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Solar activity now at a low - is it a null before a tempest?

Written by : LAM Hok-yin    June 2006

It was 'nice weather' in space in February 2006. There was no sunspot on twenty-one days of the month, which means we are practically at the low point of a solar cycle. Scientists in NASA, USA are expecting the situation to last until the end of 2006.

A picture of the sun taken Feb. 10, 2006, by the
Solar and Heliospheric Observatory (SOHO).
(Source: Science@NASA)


A solar cycle is about 11 years. The last solar maximum happened in around 2000. Accordingly, the next solar maximum is expected to occur around 2011. Right now, we are thus in the middle of two solar maxima where solar activities are comparatively low.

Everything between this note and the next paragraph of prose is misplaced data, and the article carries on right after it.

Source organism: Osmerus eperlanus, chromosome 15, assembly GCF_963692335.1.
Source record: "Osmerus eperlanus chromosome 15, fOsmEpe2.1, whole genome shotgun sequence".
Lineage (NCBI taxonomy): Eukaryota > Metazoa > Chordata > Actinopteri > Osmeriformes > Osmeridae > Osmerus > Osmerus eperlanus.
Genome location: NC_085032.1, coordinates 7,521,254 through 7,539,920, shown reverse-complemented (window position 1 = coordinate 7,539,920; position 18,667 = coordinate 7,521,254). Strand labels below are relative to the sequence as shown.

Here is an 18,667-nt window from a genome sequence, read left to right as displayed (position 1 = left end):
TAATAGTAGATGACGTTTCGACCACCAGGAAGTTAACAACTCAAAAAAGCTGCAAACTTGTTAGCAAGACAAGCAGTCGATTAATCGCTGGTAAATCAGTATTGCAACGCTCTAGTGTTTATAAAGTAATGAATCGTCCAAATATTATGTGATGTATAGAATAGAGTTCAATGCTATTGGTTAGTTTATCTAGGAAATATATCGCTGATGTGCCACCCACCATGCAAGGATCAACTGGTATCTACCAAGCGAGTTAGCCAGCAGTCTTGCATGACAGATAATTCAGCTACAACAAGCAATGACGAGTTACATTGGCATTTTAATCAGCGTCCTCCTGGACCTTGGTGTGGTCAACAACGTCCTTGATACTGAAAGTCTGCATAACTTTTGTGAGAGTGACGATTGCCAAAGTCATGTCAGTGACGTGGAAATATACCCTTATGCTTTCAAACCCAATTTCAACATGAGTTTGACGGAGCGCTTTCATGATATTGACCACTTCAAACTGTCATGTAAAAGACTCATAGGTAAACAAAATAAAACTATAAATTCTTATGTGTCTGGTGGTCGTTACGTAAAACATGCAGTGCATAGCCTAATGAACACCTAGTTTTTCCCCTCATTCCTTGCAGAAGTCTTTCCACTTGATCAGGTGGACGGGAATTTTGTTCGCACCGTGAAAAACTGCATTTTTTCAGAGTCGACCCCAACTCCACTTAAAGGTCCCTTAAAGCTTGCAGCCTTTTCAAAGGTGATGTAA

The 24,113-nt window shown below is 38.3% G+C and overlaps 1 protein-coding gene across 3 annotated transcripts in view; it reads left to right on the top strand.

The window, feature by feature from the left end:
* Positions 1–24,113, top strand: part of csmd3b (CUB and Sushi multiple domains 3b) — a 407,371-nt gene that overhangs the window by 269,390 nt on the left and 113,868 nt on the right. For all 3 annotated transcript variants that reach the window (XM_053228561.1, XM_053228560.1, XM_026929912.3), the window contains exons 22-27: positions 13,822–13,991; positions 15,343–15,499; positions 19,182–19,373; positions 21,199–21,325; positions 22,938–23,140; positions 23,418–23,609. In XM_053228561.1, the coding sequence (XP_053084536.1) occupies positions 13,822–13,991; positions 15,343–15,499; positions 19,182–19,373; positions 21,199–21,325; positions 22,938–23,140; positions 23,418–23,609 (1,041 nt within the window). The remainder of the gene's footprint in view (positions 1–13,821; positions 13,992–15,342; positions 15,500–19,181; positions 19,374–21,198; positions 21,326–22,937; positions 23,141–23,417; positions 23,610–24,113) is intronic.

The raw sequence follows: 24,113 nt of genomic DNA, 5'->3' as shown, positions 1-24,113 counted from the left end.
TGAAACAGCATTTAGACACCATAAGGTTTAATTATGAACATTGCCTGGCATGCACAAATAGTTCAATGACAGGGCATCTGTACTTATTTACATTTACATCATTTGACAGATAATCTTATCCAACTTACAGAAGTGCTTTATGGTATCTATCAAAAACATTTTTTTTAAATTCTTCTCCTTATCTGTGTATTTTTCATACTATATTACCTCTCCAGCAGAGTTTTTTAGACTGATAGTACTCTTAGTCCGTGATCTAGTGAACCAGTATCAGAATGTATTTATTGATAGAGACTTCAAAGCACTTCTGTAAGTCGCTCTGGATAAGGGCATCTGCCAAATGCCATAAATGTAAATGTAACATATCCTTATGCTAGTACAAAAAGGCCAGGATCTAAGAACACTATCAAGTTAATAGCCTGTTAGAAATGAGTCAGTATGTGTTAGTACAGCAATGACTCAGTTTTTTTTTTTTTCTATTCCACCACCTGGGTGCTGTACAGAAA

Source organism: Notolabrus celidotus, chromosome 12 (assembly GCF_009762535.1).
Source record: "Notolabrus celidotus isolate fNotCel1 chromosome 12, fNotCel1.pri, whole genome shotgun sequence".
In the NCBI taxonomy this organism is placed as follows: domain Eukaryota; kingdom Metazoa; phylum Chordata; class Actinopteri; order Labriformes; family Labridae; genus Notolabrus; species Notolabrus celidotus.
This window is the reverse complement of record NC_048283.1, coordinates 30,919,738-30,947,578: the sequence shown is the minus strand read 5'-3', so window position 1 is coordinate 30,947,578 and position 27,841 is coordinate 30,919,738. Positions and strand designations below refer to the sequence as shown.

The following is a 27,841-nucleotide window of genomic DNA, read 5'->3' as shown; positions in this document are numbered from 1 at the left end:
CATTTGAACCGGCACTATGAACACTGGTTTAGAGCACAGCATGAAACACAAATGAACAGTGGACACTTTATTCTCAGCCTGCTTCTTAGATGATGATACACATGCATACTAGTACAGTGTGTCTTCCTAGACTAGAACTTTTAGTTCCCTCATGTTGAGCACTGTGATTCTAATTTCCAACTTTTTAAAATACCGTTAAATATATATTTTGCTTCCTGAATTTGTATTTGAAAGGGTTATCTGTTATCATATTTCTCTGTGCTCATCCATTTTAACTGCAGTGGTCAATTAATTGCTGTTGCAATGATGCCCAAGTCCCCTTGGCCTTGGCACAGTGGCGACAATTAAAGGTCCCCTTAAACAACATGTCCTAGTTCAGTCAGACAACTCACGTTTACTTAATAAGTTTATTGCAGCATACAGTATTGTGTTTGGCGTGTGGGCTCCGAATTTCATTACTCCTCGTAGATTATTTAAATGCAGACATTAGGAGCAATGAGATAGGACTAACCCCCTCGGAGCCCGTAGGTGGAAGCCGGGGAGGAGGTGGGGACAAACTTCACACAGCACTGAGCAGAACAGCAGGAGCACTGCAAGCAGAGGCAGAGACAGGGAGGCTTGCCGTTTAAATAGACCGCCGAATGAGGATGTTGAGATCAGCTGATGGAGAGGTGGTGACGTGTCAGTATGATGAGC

Sunspot counts
Sunspot counts from the time of Galileo through the end of 2005. In recent centuries, counts have gone up and down with an 11-year period.
(Source: Science@NASA)


However, scientists at NASA recently forecast that activities may be about 30-50% higher than normal in the next solar maximum. In another words, are we now in a null ahead of a solar tempest? Let's wait and see!


Source: Science@NASA


Last revision date: <19 Dec 2012>